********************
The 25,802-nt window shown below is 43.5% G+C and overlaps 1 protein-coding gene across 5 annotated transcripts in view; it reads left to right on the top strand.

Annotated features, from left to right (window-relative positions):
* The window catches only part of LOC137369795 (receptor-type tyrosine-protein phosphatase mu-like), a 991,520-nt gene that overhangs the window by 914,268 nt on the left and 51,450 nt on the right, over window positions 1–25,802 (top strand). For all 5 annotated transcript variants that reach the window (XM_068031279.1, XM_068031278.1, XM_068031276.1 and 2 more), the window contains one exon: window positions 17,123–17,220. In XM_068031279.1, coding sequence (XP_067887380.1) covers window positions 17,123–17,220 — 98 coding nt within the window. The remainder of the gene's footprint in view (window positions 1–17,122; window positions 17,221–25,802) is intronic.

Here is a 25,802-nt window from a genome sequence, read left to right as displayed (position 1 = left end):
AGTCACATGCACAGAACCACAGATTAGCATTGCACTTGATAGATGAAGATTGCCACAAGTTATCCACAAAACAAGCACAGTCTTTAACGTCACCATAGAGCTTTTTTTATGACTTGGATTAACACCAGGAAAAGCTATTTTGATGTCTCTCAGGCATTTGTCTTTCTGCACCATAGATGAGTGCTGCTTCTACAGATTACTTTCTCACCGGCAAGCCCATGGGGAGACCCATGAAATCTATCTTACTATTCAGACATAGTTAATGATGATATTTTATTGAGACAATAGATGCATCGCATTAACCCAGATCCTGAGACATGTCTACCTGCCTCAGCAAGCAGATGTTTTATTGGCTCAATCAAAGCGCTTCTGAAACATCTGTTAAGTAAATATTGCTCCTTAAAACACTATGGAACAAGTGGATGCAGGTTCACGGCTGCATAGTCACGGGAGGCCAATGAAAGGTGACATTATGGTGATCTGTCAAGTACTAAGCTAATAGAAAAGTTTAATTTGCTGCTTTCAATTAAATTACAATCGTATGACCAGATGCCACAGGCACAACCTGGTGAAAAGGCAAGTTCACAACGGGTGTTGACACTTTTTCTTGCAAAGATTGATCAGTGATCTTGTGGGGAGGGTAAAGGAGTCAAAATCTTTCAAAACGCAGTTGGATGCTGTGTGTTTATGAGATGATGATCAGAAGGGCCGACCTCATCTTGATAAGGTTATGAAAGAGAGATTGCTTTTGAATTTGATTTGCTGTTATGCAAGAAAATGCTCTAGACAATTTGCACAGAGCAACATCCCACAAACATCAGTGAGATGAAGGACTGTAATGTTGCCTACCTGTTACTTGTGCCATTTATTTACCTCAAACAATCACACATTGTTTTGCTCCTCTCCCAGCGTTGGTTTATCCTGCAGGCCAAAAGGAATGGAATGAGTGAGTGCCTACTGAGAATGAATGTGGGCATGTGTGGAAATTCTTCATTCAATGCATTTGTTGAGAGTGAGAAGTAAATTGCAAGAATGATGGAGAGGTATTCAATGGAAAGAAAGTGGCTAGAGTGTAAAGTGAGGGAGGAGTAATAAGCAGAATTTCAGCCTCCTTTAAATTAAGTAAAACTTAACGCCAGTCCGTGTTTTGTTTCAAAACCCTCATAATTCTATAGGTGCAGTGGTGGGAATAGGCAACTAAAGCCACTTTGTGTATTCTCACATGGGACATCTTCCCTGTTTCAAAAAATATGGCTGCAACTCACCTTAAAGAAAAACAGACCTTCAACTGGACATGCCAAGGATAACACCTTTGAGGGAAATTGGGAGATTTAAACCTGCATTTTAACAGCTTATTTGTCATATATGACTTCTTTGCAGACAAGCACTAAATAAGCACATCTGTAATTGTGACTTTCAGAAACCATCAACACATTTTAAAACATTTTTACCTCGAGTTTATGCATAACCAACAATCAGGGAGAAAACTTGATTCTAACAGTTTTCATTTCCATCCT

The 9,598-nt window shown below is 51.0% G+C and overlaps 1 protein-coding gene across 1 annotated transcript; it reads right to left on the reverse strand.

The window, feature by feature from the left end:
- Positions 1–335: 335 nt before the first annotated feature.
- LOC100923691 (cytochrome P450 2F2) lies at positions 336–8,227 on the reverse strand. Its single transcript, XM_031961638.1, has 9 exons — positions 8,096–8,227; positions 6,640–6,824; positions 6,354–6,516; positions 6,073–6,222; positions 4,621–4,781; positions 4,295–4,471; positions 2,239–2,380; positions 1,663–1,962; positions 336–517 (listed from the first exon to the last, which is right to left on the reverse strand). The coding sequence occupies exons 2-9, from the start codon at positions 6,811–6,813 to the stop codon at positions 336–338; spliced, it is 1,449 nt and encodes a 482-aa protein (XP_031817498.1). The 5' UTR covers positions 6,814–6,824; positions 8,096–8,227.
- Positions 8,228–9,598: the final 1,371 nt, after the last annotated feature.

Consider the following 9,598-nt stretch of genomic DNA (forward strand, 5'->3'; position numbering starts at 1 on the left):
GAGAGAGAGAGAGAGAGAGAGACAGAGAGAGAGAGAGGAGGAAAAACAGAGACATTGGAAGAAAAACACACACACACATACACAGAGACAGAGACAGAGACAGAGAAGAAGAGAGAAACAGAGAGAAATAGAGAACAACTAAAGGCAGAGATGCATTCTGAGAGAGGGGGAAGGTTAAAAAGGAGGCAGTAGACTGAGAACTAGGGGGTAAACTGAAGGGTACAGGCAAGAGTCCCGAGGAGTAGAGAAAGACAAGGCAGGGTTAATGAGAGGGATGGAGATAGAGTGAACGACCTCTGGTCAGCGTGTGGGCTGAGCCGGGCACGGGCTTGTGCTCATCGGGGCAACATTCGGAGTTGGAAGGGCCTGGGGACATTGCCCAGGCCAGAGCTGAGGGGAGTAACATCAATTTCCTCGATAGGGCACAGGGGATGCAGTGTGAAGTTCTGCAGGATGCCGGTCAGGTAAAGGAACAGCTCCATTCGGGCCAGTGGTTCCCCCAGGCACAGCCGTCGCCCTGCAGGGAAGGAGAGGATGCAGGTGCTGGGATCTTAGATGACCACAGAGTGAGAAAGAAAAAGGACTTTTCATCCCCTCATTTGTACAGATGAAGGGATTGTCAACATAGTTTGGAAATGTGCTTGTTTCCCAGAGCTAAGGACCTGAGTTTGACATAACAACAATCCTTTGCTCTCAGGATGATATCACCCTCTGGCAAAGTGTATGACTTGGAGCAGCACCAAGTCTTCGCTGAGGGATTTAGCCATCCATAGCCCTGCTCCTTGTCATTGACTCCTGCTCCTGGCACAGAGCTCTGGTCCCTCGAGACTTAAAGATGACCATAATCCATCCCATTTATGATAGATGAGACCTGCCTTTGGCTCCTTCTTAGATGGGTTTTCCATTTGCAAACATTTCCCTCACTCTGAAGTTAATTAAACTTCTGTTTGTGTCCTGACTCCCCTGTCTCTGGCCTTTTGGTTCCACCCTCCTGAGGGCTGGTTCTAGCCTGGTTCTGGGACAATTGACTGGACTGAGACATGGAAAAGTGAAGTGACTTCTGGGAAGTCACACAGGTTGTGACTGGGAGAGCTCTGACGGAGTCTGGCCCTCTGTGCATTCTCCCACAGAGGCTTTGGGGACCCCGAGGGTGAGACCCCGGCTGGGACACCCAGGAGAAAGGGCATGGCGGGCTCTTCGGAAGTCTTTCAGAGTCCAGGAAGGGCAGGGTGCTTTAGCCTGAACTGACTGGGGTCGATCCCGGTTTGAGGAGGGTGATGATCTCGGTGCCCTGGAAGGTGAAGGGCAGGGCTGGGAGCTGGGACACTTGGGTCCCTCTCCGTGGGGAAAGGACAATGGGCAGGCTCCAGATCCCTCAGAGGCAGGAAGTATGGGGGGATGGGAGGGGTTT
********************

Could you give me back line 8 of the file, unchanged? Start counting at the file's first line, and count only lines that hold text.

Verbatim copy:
- Positions 1–335: 335 nt before the first annotated feature.